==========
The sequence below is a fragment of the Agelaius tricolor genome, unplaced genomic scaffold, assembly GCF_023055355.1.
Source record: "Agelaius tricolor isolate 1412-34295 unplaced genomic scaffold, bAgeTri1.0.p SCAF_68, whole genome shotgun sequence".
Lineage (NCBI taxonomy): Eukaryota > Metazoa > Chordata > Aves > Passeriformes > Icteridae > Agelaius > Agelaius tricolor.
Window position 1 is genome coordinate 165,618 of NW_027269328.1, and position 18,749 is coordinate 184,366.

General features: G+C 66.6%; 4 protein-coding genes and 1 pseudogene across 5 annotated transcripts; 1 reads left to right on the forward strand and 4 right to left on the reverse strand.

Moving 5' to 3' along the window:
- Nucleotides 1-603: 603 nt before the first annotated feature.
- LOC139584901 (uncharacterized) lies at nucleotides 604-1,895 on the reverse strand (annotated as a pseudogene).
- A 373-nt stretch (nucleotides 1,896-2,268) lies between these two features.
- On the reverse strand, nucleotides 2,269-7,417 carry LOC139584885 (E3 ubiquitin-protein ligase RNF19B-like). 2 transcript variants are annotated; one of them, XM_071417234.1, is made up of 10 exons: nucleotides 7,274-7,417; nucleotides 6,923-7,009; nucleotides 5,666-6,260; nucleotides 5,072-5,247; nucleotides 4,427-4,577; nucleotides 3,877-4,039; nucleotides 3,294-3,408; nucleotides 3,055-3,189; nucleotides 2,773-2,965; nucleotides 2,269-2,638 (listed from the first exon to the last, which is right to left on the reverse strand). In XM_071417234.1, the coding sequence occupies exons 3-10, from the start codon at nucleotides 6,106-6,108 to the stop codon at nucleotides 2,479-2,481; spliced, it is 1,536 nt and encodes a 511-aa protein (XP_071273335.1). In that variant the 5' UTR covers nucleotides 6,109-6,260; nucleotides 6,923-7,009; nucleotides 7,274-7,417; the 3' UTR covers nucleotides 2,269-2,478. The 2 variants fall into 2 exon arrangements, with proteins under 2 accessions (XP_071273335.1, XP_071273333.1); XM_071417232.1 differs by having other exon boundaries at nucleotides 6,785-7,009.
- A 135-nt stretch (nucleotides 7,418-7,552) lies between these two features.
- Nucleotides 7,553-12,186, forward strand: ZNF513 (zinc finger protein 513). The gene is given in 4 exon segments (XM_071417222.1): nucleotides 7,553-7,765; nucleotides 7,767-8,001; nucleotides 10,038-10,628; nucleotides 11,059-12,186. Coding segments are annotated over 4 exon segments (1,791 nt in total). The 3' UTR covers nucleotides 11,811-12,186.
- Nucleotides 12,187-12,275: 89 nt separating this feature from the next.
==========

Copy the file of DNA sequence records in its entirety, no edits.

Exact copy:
The sequence below is a fragment of the Agelaius tricolor genome, unplaced genomic scaffold, assembly GCF_023055355.1.
Source record: "Agelaius tricolor isolate 1412-34295 unplaced genomic scaffold, bAgeTri1.0.p SCAF_68, whole genome shotgun sequence".
Lineage (NCBI taxonomy): Eukaryota > Metazoa > Chordata > Aves > Passeriformes > Icteridae > Agelaius > Agelaius tricolor.
Window position 1 is genome coordinate 165,618 of NW_027269328.1, and position 18,749 is coordinate 184,366.

General features: G+C 66.6%; 4 protein-coding genes and 1 pseudogene across 5 annotated transcripts; 1 reads left to right on the forward strand and 4 right to left on the reverse strand.

Moving 5' to 3' along the window:
- Nucleotides 1-603: 603 nt before the first annotated feature.
- LOC139584901 (uncharacterized) lies at nucleotides 604-1,895 on the reverse strand (annotated as a pseudogene).
- A 373-nt stretch (nucleotides 1,896-2,268) lies between these two features.
- On the reverse strand, nucleotides 2,269-7,417 carry LOC139584885 (E3 ubiquitin-protein ligase RNF19B-like). 2 transcript variants are annotated; one of them, XM_071417234.1, is made up of 10 exons: nucleotides 7,274-7,417; nucleotides 6,923-7,009; nucleotides 5,666-6,260; nucleotides 5,072-5,247; nucleotides 4,427-4,577; nucleotides 3,877-4,039; nucleotides 3,294-3,408; nucleotides 3,055-3,189; nucleotides 2,773-2,965; nucleotides 2,269-2,638 (listed from the first exon to the last, which is right to left on the reverse strand). In XM_071417234.1, the coding sequence occupies exons 3-10, from the start codon at nucleotides 6,106-6,108 to the stop codon at nucleotides 2,479-2,481; spliced, it is 1,536 nt and encodes a 511-aa protein (XP_071273335.1). In that variant the 5' UTR covers nucleotides 6,109-6,260; nucleotides 6,923-7,009; nucleotides 7,274-7,417; the 3' UTR covers nucleotides 2,269-2,478. The 2 variants fall into 2 exon arrangements, with proteins under 2 accessions (XP_071273335.1, XP_071273333.1); XM_071417232.1 differs by having other exon boundaries at nucleotides 6,785-7,009.
- A 135-nt stretch (nucleotides 7,418-7,552) lies between these two features.
- Nucleotides 7,553-12,186, forward strand: ZNF513 (zinc finger protein 513). The gene is given in 4 exon segments (XM_071417222.1): nucleotides 7,553-7,765; nucleotides 7,767-8,001; nucleotides 10,038-10,628; nucleotides 11,059-12,186. Coding segments are annotated over 4 exon segments (1,791 nt in total). The 3' UTR covers nucleotides 11,811-12,186.
- Nucleotides 12,187-12,275: 89 nt separating this feature from the next.